Sylvia Boorstein's simple summary is: "pain is inevitable, but suffering is optional." Pain is a fact. Suffering is one of the many possible attitudes I can take when I experience pain. I very seldom suffer.
A friend with cancer tells me that for her, pain is an occasion for gratitude. By heightening the contrast, pain leads her to notice beauties and joys.
Most suffering seems to have a direct link to self-pity. That makes you unhappy and keeps you self-centered (instead of opening to an ever deeper sense of unity with everyone everywhere). Why bother?
I smile to realize that my mother was onto something big when she'd greet my childhood complaints with "think of the starving children in China."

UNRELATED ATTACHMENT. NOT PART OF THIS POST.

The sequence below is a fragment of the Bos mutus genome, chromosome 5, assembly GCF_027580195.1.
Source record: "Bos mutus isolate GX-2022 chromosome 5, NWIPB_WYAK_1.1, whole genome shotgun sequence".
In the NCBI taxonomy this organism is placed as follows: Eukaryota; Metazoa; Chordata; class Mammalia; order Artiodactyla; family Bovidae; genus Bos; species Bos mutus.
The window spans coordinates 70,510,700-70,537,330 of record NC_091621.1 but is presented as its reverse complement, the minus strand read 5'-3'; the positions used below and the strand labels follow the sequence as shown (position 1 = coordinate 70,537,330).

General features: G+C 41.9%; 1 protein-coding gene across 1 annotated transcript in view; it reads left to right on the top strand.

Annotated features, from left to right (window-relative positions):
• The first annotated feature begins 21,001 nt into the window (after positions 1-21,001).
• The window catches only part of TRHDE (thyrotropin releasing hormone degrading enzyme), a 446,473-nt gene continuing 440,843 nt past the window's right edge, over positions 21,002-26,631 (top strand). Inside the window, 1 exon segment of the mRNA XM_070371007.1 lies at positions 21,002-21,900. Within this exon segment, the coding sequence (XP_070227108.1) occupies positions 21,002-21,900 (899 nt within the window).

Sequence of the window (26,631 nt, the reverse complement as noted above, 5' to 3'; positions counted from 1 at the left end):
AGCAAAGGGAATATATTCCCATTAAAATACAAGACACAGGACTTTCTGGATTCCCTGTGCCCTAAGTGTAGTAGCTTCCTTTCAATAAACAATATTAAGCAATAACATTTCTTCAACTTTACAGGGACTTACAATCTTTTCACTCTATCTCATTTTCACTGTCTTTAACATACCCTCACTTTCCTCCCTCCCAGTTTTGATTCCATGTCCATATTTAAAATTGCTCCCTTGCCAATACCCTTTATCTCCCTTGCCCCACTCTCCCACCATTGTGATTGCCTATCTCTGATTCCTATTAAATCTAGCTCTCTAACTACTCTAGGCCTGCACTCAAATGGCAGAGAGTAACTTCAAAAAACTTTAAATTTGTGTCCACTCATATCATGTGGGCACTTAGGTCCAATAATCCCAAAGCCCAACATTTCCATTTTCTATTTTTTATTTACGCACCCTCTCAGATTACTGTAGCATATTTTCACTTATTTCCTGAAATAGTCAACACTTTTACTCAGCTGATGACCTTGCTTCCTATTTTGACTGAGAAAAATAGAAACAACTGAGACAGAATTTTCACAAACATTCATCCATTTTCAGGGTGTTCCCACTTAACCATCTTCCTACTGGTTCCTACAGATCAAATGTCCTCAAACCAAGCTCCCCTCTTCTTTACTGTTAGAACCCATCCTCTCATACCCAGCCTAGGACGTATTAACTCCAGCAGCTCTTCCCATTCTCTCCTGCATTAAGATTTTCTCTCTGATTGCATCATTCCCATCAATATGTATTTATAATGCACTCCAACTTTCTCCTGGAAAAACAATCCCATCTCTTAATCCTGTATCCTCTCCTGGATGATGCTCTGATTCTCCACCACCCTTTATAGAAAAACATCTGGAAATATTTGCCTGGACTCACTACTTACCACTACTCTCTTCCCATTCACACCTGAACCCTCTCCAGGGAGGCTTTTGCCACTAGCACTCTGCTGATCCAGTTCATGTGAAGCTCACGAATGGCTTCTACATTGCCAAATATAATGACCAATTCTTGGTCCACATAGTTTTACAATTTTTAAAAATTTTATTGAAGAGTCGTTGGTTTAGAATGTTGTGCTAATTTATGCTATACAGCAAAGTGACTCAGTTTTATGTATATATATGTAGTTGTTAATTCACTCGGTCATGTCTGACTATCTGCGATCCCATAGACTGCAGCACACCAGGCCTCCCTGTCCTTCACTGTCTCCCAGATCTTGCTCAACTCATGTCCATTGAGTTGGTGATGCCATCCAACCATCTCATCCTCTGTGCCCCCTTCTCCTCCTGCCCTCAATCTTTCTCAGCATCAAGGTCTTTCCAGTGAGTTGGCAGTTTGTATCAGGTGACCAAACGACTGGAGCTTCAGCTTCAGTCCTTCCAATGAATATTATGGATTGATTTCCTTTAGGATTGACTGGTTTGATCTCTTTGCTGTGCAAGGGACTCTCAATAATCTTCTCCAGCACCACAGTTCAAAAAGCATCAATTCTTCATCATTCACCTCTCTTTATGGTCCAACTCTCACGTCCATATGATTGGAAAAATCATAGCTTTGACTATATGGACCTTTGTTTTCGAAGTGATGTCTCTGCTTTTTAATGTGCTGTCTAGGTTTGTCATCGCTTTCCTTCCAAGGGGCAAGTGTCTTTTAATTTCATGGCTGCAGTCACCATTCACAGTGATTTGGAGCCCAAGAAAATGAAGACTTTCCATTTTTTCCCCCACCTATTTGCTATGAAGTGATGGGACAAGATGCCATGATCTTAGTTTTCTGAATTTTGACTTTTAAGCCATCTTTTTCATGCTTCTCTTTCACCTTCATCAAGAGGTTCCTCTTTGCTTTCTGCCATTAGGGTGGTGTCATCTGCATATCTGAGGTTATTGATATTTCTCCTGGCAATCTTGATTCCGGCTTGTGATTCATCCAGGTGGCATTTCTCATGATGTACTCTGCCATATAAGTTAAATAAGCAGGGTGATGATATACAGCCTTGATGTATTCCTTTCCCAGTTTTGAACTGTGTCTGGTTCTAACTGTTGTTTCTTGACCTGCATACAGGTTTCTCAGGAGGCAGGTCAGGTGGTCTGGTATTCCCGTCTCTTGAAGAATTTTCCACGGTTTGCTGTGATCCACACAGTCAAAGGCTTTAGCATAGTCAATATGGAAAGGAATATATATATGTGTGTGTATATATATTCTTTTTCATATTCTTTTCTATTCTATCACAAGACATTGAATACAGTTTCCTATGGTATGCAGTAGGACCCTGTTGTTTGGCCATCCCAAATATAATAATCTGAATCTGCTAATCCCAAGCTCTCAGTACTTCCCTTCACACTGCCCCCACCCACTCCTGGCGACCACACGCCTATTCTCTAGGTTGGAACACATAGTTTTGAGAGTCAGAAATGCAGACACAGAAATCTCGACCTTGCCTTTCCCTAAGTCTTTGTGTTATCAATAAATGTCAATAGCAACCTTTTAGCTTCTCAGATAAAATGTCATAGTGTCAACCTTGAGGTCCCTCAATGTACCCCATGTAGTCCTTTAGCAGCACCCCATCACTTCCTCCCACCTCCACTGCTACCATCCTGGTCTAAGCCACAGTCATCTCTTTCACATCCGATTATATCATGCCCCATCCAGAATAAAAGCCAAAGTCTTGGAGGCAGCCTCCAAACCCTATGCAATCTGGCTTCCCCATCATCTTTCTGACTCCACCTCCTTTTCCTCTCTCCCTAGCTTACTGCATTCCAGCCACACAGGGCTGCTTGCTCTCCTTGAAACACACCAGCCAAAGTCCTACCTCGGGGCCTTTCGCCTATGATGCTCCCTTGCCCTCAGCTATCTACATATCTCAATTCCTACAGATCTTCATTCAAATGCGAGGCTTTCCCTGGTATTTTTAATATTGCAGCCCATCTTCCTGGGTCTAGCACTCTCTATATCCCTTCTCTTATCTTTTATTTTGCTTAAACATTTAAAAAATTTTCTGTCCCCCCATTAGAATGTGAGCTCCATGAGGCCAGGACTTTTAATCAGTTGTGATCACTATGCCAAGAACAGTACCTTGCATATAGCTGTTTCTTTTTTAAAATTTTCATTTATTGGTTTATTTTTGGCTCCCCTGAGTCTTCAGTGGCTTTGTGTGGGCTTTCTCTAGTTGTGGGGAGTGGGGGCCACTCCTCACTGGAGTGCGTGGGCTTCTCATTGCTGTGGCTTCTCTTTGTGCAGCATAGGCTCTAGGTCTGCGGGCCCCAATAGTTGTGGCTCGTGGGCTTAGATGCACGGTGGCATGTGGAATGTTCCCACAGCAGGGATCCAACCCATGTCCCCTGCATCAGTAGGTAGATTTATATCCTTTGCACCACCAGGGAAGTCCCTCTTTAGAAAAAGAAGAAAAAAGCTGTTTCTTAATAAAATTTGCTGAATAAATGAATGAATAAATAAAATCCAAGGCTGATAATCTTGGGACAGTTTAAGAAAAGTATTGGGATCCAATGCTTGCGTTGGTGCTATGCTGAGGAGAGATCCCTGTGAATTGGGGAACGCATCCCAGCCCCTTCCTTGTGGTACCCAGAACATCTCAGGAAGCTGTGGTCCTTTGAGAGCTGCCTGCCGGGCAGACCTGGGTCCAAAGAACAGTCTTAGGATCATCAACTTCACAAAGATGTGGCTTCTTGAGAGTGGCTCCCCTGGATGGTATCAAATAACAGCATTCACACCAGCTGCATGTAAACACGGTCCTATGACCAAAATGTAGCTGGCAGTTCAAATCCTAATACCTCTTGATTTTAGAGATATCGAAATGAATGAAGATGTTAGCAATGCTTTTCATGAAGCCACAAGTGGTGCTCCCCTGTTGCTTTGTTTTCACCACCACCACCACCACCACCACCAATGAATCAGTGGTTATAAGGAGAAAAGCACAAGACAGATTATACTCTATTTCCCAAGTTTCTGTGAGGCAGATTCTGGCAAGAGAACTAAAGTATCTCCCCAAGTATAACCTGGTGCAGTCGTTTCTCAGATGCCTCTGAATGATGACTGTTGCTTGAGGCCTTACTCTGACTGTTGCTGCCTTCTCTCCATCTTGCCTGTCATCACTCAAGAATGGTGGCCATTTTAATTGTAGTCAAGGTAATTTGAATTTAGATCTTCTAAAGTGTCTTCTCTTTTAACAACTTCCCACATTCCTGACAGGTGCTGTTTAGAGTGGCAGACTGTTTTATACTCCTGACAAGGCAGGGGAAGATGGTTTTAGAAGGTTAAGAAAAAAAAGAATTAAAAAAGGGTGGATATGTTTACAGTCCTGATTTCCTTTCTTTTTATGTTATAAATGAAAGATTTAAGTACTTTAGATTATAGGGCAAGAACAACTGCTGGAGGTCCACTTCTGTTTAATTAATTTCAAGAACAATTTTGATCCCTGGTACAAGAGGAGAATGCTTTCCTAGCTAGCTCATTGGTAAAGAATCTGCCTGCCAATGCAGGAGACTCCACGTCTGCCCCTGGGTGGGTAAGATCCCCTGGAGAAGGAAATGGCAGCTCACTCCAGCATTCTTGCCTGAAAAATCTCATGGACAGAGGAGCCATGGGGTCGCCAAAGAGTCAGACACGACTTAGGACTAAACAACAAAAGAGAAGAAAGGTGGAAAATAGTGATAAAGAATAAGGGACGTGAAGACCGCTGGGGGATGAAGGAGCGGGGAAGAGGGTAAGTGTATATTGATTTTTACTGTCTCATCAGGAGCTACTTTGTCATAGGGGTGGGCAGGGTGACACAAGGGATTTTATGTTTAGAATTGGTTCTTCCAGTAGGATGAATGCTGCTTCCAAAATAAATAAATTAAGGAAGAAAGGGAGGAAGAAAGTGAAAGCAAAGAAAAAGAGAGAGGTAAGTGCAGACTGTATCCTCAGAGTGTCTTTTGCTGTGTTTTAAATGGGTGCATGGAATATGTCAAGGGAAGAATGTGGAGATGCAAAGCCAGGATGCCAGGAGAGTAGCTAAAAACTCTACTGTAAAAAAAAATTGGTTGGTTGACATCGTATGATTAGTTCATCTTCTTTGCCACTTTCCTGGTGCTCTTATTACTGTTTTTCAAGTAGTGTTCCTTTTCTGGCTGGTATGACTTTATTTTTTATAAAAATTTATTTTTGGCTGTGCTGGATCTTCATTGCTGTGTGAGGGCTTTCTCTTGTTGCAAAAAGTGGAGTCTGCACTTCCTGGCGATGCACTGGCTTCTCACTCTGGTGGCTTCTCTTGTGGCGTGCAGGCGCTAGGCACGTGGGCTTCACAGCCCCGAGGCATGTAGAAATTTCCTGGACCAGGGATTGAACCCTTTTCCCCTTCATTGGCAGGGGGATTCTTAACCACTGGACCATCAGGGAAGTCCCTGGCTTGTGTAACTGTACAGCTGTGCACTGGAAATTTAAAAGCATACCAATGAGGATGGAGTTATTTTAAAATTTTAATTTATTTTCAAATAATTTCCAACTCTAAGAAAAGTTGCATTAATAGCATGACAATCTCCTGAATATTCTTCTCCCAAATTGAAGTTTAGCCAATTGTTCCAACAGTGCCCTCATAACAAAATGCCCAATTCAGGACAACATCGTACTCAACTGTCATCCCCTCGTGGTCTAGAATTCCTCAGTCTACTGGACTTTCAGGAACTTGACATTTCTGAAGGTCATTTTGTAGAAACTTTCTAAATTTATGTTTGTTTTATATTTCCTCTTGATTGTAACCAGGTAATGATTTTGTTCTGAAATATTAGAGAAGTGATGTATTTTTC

These reflections come fast on the heels of bad news. Very big. Very bad. Someone I love has a rare, fast-growing cancer that surgery could not completely remove.
She is blind, merry, resourceful, witty, smart, independent, kind, active, busy, resilient, and knowledgeable about thousands of things because she reads (audio) books constantly. In actual truth, in the words of everyone who knows her, she is amazing.
Her nonchalant good humor and intelligence make it impossible for anyone to feel sorry for themselves, or to treat minor or even major stuff as tragic.
She commented that it's not hard to deal with this scary news as long as she feels good. As long as pain is theoretical. She deals in facts, and proceeds one step at a time, with faith.
The coming months are likely to stretch all of our limits and preconceptions. May God bless her. Will you join me in praying for her?
I know I have much to learn. I expect to learn from her. And I'm glad to learn from you. What's your perspective on suffering?